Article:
Best wishes! [img]http://uumor.pair.com/nutalle2/peanutallergy/smile.gif[/img]

Posted on: Tue, 12/03/2002 - 12:47am
mae's picture
Joined: 07/12/2002 - 09:00

Cindy - so sorry you are going through all this! First a question- the no-name Loblaws product you are talking about - are they the "Our Compliments" brand? We don't have Loblaws here - but I think I remember reading somewhere that our "IGA" and Loblaws were connected somehow.
As for teachers - DS had a Grade one teacher who didn't "get it". She's been teaching for about 20 odd years and from what I heard from other parents she has barely changed the cirriculum (sp? my dictionary has disappeared along with my calculator and scissors - darn kids!). I just found myself jumping in whenever there was food involved ( craft projects, cooking) and spent a lot of time volunteering in the class. DS had a stash of goodies to choose from for birthdays.
Then, in Grade 2, he ended up with a really wonderful, caring, thoughtful teacher - whose husband is PA/TNA and has other food/environmental allergies. He had recently had an anaphylactic reaction to pine nuts in a restaurant. After a couple weeks working with her - I started questioning how safe DS had been with the Grade one teacher, as I don't think she really understood the severity of the allergy!
Anyway - just wanted you to know that there are a few "gems" out there in the teaching world - as I'm sure you already know!
You mentioned that you feel the younger teachers "get it" or are more willing to learn about it. I think you're right - but DS's Grade 2 teacher would be an exception here, as is is 45. She often asked me if I knew where to get information on peanut-free classrooms/safe snack lists, etc.
Glad to hear that our kids aren't the only Canadian kids that can't skate!!! DS has tried, but won't take lessons - just wants to "give it a try" every now and then. He'd rather watch a hockey game on TV than play. DD's eyes well up with tears when we get ready to go skating - she's terrified of falling on the ice. ( She says she absolutely won't wear those "black skates" -that were her cousins. "Skates have to be pink!!!") [img]http://uumor.pair.com/nutalle2/peanutallergy/rolleyes.gif[/img] I can skate but don't own skates - where I grew up, we just rented them, unless we skated a lot, then we bought them. DH can skate and enjoys it, and so do I. Maybe this year we'll get out skating a bit more.
Take care!
mae [img]http://uumor.pair.com/nutalle2/peanutallergy/smile.gif[/img]

Posted on: Tue, 12/03/2002 - 1:06am
erik's picture
Joined: 05/15/2001 - 09:00

Hi Cindy..
So they were "no name" rice krispie squares. I understand now. I thought you were talking about the "Kelloggs Canada" ones, which are safe and even have the "nut-free" label on them. So now the parents need to find new snacks.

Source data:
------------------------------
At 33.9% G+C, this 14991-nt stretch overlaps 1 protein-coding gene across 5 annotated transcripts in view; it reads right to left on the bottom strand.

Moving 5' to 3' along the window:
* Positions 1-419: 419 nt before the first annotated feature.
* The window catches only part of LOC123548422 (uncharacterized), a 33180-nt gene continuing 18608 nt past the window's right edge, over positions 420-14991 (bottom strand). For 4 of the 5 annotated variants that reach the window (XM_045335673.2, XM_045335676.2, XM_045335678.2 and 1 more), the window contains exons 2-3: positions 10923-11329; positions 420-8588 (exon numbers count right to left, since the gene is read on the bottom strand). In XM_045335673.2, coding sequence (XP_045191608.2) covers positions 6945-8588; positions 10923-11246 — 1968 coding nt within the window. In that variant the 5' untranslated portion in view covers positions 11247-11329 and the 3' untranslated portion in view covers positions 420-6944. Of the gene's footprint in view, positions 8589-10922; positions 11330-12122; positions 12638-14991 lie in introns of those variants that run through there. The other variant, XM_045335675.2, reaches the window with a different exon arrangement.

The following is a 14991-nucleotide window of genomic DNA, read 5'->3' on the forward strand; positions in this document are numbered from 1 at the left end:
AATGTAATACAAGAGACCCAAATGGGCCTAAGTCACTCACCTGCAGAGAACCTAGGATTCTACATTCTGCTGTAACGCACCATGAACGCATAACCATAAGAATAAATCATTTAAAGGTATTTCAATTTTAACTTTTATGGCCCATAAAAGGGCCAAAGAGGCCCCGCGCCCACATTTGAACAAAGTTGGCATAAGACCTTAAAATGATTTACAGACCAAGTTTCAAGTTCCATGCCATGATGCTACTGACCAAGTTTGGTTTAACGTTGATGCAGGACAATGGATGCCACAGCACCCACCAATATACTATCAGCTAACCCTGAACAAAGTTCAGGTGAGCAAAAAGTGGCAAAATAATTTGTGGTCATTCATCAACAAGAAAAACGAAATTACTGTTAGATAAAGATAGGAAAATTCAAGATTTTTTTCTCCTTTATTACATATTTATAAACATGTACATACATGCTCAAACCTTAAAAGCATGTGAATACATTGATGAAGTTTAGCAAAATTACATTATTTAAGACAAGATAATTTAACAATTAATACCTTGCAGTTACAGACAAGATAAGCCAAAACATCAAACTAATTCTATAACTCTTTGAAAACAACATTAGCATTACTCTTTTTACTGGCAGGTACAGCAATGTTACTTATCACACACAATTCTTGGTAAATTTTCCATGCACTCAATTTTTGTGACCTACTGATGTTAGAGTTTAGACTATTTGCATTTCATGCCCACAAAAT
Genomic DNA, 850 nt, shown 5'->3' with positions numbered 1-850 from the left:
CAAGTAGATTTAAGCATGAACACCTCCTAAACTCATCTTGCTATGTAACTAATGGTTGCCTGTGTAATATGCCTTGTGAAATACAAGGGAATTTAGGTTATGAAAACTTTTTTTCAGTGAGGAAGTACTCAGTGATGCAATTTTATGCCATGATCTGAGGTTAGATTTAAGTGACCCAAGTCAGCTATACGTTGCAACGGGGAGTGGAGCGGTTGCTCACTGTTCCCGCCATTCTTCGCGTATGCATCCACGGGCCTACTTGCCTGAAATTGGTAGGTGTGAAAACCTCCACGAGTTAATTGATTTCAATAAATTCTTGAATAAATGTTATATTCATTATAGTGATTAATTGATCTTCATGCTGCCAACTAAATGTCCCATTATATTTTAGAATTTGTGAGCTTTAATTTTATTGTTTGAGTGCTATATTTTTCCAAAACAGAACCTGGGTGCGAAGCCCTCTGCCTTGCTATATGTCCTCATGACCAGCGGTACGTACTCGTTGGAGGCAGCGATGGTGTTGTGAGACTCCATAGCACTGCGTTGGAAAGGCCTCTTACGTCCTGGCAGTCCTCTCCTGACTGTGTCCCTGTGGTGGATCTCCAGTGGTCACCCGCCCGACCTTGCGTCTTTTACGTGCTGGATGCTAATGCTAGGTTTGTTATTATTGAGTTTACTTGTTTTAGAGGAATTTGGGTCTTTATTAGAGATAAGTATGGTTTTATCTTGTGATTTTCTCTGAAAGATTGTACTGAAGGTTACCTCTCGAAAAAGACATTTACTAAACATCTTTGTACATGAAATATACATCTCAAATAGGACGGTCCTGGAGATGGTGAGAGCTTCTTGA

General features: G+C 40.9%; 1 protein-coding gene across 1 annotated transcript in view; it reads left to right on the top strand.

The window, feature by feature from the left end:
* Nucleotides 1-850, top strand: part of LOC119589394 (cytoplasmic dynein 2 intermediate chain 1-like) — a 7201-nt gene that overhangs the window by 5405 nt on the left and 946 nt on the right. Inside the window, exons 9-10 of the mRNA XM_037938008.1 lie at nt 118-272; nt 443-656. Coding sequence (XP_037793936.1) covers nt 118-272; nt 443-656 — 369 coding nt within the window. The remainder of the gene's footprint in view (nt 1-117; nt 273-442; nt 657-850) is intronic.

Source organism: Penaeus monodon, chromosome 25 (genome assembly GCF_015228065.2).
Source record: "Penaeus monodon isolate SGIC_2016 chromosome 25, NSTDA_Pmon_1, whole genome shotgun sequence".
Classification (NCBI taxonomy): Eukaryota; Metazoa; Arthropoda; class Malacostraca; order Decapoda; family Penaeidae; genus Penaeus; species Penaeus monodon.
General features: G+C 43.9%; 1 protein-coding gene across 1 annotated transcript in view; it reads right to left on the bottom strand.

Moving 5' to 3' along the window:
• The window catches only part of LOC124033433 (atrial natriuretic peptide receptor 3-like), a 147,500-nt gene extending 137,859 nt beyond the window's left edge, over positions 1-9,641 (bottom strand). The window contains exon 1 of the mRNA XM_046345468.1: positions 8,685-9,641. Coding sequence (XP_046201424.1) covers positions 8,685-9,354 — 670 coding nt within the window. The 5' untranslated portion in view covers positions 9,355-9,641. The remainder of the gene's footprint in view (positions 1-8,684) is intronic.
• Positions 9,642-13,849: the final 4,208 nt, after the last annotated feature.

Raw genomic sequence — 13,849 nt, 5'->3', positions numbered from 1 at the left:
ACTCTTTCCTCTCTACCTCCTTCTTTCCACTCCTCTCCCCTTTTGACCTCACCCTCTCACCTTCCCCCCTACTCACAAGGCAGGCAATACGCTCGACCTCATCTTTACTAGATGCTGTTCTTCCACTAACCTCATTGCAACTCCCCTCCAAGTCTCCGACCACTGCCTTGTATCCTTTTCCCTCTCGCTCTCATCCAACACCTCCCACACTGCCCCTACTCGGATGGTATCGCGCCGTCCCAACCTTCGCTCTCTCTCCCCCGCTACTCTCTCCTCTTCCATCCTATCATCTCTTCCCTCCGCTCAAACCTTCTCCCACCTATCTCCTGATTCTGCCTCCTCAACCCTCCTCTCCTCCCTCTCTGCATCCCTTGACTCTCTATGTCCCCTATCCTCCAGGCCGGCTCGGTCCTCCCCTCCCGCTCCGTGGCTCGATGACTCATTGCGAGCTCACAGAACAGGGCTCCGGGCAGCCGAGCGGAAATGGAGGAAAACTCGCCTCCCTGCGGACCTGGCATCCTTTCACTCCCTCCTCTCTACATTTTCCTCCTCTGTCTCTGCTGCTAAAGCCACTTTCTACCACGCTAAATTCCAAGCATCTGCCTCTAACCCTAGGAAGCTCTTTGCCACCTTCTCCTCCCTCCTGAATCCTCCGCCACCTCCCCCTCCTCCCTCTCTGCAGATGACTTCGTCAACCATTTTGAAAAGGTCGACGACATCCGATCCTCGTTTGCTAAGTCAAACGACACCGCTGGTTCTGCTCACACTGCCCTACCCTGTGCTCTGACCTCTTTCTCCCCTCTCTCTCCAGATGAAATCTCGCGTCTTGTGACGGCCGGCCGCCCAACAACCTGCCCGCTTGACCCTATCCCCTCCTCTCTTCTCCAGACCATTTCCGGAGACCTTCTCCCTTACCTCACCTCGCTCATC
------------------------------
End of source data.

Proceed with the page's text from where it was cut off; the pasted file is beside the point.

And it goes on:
Kelloggs Nutri Grain bars are a good choice too, and they are often on sale for $1.99 for a box of 8 at the drug store.
There is also a new Kelloggs Special K bar, and I think it comes in 2 varieties (strawberry & blueberry?).
I love Kellogg's Vector cereal, but unfortunately I can't eat the Vector cereal bar as it may contain peanuts/nuts.
Have a good day [img]http://uumor.pair.com/nutalle2/peanutallergy/smile.gif[/img]

Posted on: Tue, 12/03/2002 - 2:55am
Anonymous's picture
Anonymous (not verified)

mae, IGA is somehow connected with Sobey's and also Price Chopper's. I think I have had a fairly good experience with questions re PA with them as well, but nothing as outstanding (or I would remember [img]http://uumor.pair.com/nutalle2/peanutallergy/rolleyes.gif[/img] ) as the response I got from A&P re their labeling. And to me, Loblaw's who are probably the biggest chain (though not clear) in Canada, their practice of having people call with the actual UPC is ludicrous. I don't actually think they realize how many consumers they may be losing because of this. I have an Independent grocery store near to me now and also Food Basics. Food Basics is an off-shoot of A&P as well. But the Independent is an off-shoot of Loblaw's and it just ticks me off to no end that I would have to phone them before purchasing one of their no name products. To me, the difference in price is not worth the pain in the a** to me. That's why I was really pleased to hear that they do, in fact, label their new Organics line *properly*.
Thanks for the comments re your child's two teachers. It really helps. I guess, for me, I'm finding it hard because it's Jesse's fourth year in school (does everyone here know that implicitly now [img]http://uumor.pair.com/nutalle2/peanutallergy/eek.gif[/img] ) and this is the first teacher that I have come across that didn't want to "get it", not even in the least and more importantly chose not to follow a written school plan.
We have always had "gems" and I guess that's basically my expectation (probably not a realistic one). Jesse's JK/SK teacher was great. She left in March month of that year to go on maternity leave and even the substitute for March, April, May, June (sorry, had to type them out, couldn't add the months up in my head [img]http://uumor.pair.com/nutalle2/peanutallergy/rolleyes.gif[/img] ), who I feel I have to add was also young, didn't balk at anything. Jesse remained safe in her class for the four months he was with her.